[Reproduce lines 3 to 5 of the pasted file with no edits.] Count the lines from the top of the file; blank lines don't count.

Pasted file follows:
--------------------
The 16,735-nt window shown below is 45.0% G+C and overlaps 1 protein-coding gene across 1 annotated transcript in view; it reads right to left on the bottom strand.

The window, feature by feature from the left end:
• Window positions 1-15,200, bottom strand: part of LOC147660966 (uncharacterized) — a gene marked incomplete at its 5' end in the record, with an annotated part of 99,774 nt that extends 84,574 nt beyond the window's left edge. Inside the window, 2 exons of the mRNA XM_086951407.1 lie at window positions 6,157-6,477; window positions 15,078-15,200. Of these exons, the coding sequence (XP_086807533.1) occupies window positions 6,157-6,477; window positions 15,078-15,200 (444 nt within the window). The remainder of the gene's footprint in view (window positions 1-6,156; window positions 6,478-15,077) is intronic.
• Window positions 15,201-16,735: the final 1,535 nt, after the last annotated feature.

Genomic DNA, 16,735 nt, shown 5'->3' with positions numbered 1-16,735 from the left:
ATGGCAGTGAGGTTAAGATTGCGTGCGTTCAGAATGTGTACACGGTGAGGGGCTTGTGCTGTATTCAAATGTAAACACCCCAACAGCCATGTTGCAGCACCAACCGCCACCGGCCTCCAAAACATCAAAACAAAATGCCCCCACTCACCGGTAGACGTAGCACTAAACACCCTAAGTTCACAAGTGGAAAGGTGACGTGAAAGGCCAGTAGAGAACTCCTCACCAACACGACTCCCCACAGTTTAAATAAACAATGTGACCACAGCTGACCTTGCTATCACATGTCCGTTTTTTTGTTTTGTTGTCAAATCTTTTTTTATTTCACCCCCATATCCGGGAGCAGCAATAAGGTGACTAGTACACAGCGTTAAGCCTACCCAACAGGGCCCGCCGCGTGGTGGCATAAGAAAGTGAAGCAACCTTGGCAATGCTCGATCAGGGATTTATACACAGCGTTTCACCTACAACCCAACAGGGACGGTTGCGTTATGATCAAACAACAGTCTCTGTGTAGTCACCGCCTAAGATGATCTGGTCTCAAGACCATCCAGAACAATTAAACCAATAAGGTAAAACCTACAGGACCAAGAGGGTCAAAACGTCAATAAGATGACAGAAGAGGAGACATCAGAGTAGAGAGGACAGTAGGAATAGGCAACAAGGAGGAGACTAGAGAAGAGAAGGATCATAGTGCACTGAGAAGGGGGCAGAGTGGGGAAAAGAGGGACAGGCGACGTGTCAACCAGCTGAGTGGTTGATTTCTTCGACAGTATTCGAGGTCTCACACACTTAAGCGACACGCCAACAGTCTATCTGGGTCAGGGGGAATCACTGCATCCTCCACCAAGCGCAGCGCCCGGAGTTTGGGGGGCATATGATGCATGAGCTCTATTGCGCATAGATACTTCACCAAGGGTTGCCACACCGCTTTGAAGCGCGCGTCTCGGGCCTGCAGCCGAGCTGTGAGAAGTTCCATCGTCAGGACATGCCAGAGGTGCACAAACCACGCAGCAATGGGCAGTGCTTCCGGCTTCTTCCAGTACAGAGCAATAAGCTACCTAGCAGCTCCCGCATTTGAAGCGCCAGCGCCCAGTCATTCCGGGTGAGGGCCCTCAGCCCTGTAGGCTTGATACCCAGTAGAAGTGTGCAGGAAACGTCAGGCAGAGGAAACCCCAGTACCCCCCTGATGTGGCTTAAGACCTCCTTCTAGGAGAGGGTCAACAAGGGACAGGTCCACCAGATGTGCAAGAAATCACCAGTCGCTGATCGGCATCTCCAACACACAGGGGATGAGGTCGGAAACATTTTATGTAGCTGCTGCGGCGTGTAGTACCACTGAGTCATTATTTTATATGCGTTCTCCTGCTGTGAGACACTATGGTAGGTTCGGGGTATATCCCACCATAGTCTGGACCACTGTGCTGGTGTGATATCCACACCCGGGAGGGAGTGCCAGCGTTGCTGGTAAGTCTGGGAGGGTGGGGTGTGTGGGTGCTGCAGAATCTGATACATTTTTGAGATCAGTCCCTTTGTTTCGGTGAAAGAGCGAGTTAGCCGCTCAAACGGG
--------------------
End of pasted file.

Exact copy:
• Window positions 1-15,200, bottom strand: part of LOC147660966 (uncharacterized) — a gene marked incomplete at its 5' end in the record, with an annotated part of 99,774 nt that extends 84,574 nt beyond the window's left edge. Inside the window, 2 exons of the mRNA XM_086951407.1 lie at window positions 6,157-6,477; window positions 15,078-15,200. Of these exons, the coding sequence (XP_086807533.1) occupies window positions 6,157-6,477; window positions 15,078-15,200 (444 nt within the window). The remainder of the gene's footprint in view (window positions 1-6,156; window positions 6,478-15,077) is intronic.
• Window positions 15,201-16,735: the final 1,535 nt, after the last annotated feature.

Genomic DNA, 16,735 nt, shown 5'->3' with positions numbered 1-16,735 from the left: